• Evaluate the inner parenthesis once again
  • 3(2 − 1 − 2)
  • Evaluate the last parenthesis.
3(−1) = −3
Evaluate the polynomial x5 + x3 + 1 when x = − 1 . What do you notice about the result?
  • Subsitute x = − 1 into the polynomial
  • ( − 1)5 + ( − 1)3 + 1 = ( − 1) + ( − 1) + 1 = − 1
A negative base raised to an odd power is always negative.
Evaluate the polynomial x4 + x2 + 1 when x = − 1 . What do you notice about the result?
  • Subsitute x = − 1 into the polynomial.
  • ( − 1)4 + ( − 1)2 + 1 = (1) + (1) + 1 = 3
A negative base raised to an even power is always positive.

*These practice questions are only helpful when you work on them offline on a piece of paper and then use the solution steps function to check your answer.


Expressions and Formulas

Lecture Slides are screen-captured images of important points in the lecture. Students can download and print out these lecture slide images to do practice problems as well as take notes while watching the lecture.

  • Intro 0:00
  • Order of Operations 0:19
    • Variable
    • Algebraic Expression
    • Term
    • Example: Algebraic Expression
    • Evaluate Inside Grouping Symbols
    • Evaluate Powers
    • Multiply/Divide Left to Right
    • Add/Subtract Left to Right
  • Monomials 4:40
    • Examples of Monomials
    • Constant
    • Coefficient
    • Degree
    • Power
  • Polynomials 8:02
    • Examples of Polynomials
    • Binomials, Trinomials, Monomials
    • Term
    • Like Terms
  • Formulas 11:00
    • Example: Pythagorean Theorem
  • Example 1: Evaluate the Algebraic Expression 11:50
  • Example 2: Evaluate the Algebraic Expression 14:38
  • Example 3: Area of a Triangle 19:11
  • Example 4: Fahrenheit to Celsius 20:41

Transcription: Expressions and Formulas

Welcome to

Today is our first lesson for the Algebra II series, and we are going to start out with some review of concepts from Algebra I.0002

If you need more detail about any of these concepts, please check out the Algebra I series here at Educator.0008

The first session is on expressions and formulas.0014

Recall the earlier concepts of variables and algebraic expressions:0020

starting out with some definitions, a variable is a letter or symbol that is used to represent an unknown number.0025

It could be any letter; frequently, x, y, and z are used, but you could choose n or s or w.0034

Algebraic expressions means that terms using both variables and numbers are combined using arithmetic operations.0045

Remember that a term is a number, or a variable, or both.0057

So, a term could be 4--that is a constant, and it is a term; it could be 2x; it could be y2.0065

And when these are combined using arithmetic operations, then they are known as expressions.0076

And when variables are involved, then they are algebraic expressions.0082

For example, 4x3+2xy-1 would be an example of an algebraic expression.0085

The rules specifying order of operations are very important; and they are used in order to evaluate algebraic expressions.0097

Recall the procedure to evaluate an expression using the order of operations.0107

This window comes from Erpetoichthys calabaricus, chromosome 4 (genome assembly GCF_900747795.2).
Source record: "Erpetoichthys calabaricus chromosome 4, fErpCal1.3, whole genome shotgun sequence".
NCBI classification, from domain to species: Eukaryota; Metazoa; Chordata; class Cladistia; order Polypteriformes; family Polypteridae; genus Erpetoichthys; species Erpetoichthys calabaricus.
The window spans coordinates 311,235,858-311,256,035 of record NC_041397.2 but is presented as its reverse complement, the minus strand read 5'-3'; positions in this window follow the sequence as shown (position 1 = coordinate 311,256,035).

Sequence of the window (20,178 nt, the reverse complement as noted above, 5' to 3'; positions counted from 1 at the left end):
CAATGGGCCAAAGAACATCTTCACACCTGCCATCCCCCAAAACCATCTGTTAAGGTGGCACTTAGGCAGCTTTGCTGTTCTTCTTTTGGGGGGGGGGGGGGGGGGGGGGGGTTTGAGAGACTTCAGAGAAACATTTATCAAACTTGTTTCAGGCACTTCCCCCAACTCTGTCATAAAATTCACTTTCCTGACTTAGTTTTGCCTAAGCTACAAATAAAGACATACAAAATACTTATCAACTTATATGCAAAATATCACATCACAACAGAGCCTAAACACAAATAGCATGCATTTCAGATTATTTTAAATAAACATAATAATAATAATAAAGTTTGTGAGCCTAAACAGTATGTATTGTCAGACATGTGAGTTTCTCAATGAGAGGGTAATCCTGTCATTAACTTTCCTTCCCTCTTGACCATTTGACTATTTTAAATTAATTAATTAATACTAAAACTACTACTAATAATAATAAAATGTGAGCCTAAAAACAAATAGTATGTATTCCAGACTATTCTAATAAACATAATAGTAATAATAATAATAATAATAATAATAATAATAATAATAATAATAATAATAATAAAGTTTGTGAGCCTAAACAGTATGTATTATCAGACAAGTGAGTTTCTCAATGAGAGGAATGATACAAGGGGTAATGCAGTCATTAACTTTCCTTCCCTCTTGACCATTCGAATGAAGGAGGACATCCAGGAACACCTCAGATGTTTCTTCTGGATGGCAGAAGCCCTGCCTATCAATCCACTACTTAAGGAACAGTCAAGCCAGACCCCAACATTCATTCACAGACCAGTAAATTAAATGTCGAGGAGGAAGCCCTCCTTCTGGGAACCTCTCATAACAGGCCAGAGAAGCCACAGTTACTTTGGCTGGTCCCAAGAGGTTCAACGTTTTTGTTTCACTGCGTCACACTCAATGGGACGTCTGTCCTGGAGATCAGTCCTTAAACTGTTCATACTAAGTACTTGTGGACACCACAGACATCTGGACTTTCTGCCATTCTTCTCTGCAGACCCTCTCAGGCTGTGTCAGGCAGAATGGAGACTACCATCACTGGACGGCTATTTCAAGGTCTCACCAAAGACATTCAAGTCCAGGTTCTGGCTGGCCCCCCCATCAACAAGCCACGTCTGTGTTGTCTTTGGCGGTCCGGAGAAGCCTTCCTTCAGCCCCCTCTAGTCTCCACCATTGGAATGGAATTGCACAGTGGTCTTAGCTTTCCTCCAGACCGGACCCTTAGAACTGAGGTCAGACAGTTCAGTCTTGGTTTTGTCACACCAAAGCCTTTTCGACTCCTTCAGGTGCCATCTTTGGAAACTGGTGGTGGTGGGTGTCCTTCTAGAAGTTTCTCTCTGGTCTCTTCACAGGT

First, evaluate expressions that are inside grouping symbols: examples would be parentheses, braces, and brackets.0116

The next thing, when you are evaluating an algebraic expression, is to evaluate powers.0151

So, if a term is raised to a power (such as 42 or 34), you need to evaluate that next; that is the second step.0160

Next is to multiply and divide, going from left to right.0175

You start out at the left side of an expression; and if you hit something that needs to be divided, you do that.0193

And you proceed towards the right; if you see something that needs to be multiplied, you do that.0198

It is not "multiply all the way, and then go back and divide"; it is "start at the left; any multiplication or division--do it."0203

Move to the next step; move towards the right; multiply or divide...and so on, until all of that has been taken care of.0208

Finally, you do the same thing with addition and subtraction: you add and subtract from left to right.0216

And we will be illustrating these concepts in the examples.0226

One thing to recall is that a fraction bar can function as a grouping symbol.0231

For example, if I have something like 3x-2x+2, all over 4(x+3)+3, I would treat this as a grouping symbol.0236

And I would simplify this as far as I could, going through my four steps; and then I would simplify this;0248

and then I would divide this simplified expression on the top by the simplified expression on the bottom.0253

And remember, the reason that we use order of operations is that, if we didn't, and everybody was just doing things their own way,0259

we couldn't really communicate using math, because people would write something down,0265

and somebody might do it in a different order and come up with a different answer.0269

So, this way, it is an agreed-upon set of rules that everyone follows.0273

Monomials: a monomial is a product of a number and 0 or more variables.0281

Again, refreshing your memory from Algebra I: examples of a monomial would be 5y, 6xy2, z, 5.0288

So, it says it is a product of a number and zero or more variables.0304

Here, there aren't any variables, so that actually is simply a constant; but it is still called a monomial, also.0307

Here, I have 5 times one variable; here I have multiple variables.0314